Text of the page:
The 1700s Plague Cure That Inspired an Uncannily Contemporary Cocktail

The Minneapolis Institute of Art has some rooms from the 18th century for public viewing. Associate Curator of Textiles Nicole LaBouff teamed up with Assistant Curator at the University of Minnesota’s Wangensteen Historical Library Emily Beck to recreate a period-specific alcoholic beverage to serve to visitors in order to give flavor to the experience. They consulted recipe books from the 1700s, which contained plenty of alcohol, often in medicinal preparations. Back then, the line between food, booze, and medicine was pretty much non-existent. Cookbooks contained recipes for “plague water,” to ward off or treat bubonic plague.     

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The recipe on which Beck and LaBouff hoped to base their recreation, meanwhile, called for two dozen herbs and herbal infusions, including green walnuts, elderflower, juniper berries, and “Venice treacle,” an early-modern apothecary cure that included viper’s flesh, skink bellies, and opium.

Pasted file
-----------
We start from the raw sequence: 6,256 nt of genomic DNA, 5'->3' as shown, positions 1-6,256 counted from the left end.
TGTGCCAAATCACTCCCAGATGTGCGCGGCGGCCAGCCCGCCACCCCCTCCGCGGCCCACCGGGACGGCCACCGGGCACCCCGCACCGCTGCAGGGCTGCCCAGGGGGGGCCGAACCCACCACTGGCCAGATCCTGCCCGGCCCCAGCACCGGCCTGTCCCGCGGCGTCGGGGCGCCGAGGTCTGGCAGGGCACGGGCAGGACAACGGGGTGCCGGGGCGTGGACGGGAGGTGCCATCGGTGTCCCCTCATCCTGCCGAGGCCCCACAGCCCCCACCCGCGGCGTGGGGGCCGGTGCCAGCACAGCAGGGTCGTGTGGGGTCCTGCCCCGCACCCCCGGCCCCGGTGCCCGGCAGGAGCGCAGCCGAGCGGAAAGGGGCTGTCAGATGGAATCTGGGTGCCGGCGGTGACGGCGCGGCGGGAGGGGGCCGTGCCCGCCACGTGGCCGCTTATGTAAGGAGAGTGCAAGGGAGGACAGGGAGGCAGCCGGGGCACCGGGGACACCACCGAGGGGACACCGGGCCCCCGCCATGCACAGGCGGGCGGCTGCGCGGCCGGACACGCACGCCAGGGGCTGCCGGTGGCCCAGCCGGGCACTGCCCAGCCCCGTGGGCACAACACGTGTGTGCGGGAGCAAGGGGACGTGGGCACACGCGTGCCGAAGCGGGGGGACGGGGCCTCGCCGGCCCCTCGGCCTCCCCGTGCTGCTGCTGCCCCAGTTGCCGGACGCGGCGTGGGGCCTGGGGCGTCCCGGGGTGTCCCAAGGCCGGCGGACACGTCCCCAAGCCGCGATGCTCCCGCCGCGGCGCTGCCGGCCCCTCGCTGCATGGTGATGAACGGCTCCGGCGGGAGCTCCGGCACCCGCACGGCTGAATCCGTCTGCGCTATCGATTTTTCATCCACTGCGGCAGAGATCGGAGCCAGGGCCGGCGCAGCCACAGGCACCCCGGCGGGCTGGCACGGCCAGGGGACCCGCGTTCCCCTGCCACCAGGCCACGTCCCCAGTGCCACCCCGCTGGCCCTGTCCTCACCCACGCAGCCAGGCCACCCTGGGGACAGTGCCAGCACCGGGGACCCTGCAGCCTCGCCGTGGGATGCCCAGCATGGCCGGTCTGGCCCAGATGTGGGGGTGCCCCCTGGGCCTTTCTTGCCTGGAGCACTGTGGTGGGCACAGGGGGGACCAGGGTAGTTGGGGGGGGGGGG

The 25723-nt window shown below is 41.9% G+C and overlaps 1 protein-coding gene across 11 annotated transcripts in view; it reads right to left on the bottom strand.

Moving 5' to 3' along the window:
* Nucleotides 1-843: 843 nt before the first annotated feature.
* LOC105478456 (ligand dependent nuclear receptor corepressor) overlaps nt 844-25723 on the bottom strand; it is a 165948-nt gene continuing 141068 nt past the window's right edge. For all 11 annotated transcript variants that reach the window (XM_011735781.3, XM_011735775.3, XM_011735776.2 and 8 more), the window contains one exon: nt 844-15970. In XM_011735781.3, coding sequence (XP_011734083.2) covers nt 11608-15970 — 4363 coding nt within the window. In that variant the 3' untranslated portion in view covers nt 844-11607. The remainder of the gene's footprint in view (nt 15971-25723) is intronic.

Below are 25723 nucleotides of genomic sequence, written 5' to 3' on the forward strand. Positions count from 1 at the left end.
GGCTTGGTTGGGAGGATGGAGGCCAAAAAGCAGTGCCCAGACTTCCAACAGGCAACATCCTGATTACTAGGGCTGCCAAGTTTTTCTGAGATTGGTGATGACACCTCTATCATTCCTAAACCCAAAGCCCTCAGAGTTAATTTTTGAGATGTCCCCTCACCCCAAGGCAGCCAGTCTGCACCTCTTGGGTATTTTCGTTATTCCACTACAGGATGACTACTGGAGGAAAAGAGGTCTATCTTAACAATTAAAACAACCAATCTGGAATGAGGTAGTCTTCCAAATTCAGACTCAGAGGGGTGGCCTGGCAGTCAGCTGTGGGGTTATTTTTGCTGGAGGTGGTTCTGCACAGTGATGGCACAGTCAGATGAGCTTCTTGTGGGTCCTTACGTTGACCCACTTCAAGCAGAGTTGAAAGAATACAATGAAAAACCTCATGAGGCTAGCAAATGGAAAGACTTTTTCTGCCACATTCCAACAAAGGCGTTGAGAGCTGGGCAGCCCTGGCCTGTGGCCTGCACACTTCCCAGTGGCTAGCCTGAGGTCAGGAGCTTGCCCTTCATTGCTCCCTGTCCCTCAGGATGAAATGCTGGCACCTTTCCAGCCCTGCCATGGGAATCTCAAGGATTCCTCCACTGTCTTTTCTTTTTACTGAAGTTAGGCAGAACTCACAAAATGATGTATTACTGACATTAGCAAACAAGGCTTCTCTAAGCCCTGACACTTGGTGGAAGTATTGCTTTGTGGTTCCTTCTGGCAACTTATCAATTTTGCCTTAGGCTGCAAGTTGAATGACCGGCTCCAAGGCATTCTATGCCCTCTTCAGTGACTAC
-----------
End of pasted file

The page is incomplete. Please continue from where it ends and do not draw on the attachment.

When Beck and LaBouff set out to replicate plague water recipes, they realized that—unlike early-modern Europeans—they could not try this at home. Home distillation is illegal in the United States, and the daunting list of aromatics wasn’t available in the grocery store.

The historians turned to Dan Oskey, founder of Tattersall Distilling in Minneapolis, to recreate the drinks. Oskey, LaBouff, and Beck combed hundreds of historical recipes, settling on several sweeter, more straightforward options, such as pear ratafia, a fruity cordial, and milk punch, a rum-based brew that had fortified transatlantic sailors. Plague water was the most complicated. When Oskey encountered the recipe’s old-fashioned language, he says, his first reaction was, “What the heck does that mean?”

But they managed to come up with a nice cocktail using what they could find and reasonable facsimiles for what they couldn’t. A couple of years later, the art center is closed to the public, and Tattersall Distilling has switched to making a more modern plague water: hand sanitizer. So Beck and LaBouff have made their Plague Water-Inspired Cocktail recipe public, along with the story behind it, at Atlas Obscura.

(Image credit: Tattersall Distilling)

Source: neatorama

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